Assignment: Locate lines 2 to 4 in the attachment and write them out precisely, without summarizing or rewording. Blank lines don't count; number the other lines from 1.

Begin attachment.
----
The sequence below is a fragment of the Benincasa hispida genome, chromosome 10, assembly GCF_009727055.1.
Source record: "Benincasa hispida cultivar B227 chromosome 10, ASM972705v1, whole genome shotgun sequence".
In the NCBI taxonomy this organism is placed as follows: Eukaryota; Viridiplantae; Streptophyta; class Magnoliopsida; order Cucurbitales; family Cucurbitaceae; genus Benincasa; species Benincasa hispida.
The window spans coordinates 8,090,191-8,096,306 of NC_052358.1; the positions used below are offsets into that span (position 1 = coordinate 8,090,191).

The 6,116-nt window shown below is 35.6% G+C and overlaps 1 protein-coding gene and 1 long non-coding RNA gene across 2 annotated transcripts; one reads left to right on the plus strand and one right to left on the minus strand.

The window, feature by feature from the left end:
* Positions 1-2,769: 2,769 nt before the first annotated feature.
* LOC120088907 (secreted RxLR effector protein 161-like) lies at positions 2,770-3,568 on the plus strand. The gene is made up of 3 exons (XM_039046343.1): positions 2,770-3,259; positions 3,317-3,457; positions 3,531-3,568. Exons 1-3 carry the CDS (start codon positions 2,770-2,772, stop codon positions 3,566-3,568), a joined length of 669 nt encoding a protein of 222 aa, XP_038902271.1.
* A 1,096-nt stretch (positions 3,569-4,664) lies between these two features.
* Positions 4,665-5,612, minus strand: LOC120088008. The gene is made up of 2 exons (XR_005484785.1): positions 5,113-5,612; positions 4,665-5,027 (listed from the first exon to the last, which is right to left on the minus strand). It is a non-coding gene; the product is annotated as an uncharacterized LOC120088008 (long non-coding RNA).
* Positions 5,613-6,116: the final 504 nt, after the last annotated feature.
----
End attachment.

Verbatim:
Source record: "Benincasa hispida cultivar B227 chromosome 10, ASM972705v1, whole genome shotgun sequence".
In the NCBI taxonomy this organism is placed as follows: Eukaryota; Viridiplantae; Streptophyta; class Magnoliopsida; order Cucurbitales; family Cucurbitaceae; genus Benincasa; species Benincasa hispida.
The window spans coordinates 8,090,191-8,096,306 of NC_052358.1; the positions used below are offsets into that span (position 1 = coordinate 8,090,191).